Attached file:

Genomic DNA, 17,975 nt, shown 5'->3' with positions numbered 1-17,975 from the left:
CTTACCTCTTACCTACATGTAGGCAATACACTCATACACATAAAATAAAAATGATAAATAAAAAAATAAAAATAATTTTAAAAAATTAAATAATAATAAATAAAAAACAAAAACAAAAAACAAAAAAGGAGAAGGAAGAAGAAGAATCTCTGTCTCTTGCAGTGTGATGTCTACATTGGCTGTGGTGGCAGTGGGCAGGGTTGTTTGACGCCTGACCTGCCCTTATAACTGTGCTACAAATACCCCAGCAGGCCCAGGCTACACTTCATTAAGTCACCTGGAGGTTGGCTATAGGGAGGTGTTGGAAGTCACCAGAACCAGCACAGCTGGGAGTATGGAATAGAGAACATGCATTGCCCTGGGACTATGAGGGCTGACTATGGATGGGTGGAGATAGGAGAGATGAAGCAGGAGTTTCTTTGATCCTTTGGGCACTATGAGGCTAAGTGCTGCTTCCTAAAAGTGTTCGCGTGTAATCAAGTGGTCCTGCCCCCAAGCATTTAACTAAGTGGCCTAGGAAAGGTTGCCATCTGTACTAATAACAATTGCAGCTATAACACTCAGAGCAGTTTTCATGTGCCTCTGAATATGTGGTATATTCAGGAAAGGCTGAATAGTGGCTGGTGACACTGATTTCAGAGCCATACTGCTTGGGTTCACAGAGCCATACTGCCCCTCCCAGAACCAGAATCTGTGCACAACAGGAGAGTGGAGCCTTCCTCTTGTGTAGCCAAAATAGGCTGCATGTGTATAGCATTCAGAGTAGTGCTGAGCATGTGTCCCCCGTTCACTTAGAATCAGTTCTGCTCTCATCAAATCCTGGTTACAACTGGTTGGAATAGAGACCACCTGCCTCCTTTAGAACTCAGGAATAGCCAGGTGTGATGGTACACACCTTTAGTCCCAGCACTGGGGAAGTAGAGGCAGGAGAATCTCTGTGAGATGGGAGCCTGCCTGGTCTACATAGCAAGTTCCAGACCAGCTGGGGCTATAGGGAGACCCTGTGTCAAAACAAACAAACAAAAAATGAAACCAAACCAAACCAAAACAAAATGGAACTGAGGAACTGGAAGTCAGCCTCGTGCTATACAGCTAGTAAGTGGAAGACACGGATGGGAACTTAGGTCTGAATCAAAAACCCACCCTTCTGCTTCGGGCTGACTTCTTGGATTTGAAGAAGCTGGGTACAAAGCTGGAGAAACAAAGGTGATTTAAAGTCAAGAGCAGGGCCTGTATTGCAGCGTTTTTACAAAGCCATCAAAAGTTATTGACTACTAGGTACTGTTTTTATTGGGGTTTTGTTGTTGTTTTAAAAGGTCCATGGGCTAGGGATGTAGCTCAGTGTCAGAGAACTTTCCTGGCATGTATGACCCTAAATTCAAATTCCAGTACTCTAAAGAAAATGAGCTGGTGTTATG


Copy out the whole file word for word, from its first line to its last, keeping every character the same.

Genomic DNA, 17,975 nt, shown 5'->3' with positions numbered 1-17,975 from the left:
CTTACCTCTTACCTACATGTAGGCAATACACTCATACACATAAAATAAAAATGATAAATAAAAAAATAAAAATAATTTTAAAAAATTAAATAATAATAAATAAAAAACAAAAACAAAAAACAAAAAAGGAGAAGGAAGAAGAAGAATCTCTGTCTCTTGCAGTGTGATGTCTACATTGGCTGTGGTGGCAGTGGGCAGGGTTGTTTGACGCCTGACCTGCCCTTATAACTGTGCTACAAATACCCCAGCAGGCCCAGGCTACACTTCATTAAGTCACCTGGAGGTTGGCTATAGGGAGGTGTTGGAAGTCACCAGAACCAGCACAGCTGGGAGTATGGAATAGAGAACATGCATTGCCCTGGGACTATGAGGGCTGACTATGGATGGGTGGAGATAGGAGAGATGAAGCAGGAGTTTCTTTGATCCTTTGGGCACTATGAGGCTAAGTGCTGCTTCCTAAAAGTGTTCGCGTGTAATCAAGTGGTCCTGCCCCCAAGCATTTAACTAAGTGGCCTAGGAAAGGTTGCCATCTGTACTAATAACAATTGCAGCTATAACACTCAGAGCAGTTTTCATGTGCCTCTGAATATGTGGTATATTCAGGAAAGGCTGAATAGTGGCTGGTGACACTGATTTCAGAGCCATACTGCTTGGGTTCACAGAGCCATACTGCCCCTCCCAGAACCAGAATCTGTGCACAACAGGAGAGTGGAGCCTTCCTCTTGTGTAGCCAAAATAGGCTGCATGTGTATAGCATTCAGAGTAGTGCTGAGCATGTGTCCCCCGTTCACTTAGAATCAGTTCTGCTCTCATCAAATCCTGGTTACAACTGGTTGGAATAGAGACCACCTGCCTCCTTTAGAACTCAGGAATAGCCAGGTGTGATGGTACACACCTTTAGTCCCAGCACTGGGGAAGTAGAGGCAGGAGAATCTCTGTGAGATGGGAGCCTGCCTGGTCTACATAGCAAGTTCCAGACCAGCTGGGGCTATAGGGAGACCCTGTGTCAAAACAAACAAACAAAAAATGAAACCAAACCAAACCAAAACAAAATGGAACTGAGGAACTGGAAGTCAGCCTCGTGCTATACAGCTAGTAAGTGGAAGACACGGATGGGAACTTAGGTCTGAATCAAAAACCCACCCTTCTGCTTCGGGCTGACTTCTTGGATTTGAAGAAGCTGGGTACAAAGCTGGAGAAACAAAGGTGATTTAAAGTCAAGAGCAGGGCCTGTATTGCAGCGTTTTTACAAAGCCATCAAAAGTTATTGACTACTAGGTACTGTTTTTATTGGGGTTTTGTTGTTGTTTTAAAAGGTCCATGGGCTAGGGATGTAGCTCAGTGTCAGAGAACTTTCCTGGCATGTATGACCCTAAATTCAAATTCCAGTACTCTAAAGAAAATGAGCTGGTGTTATG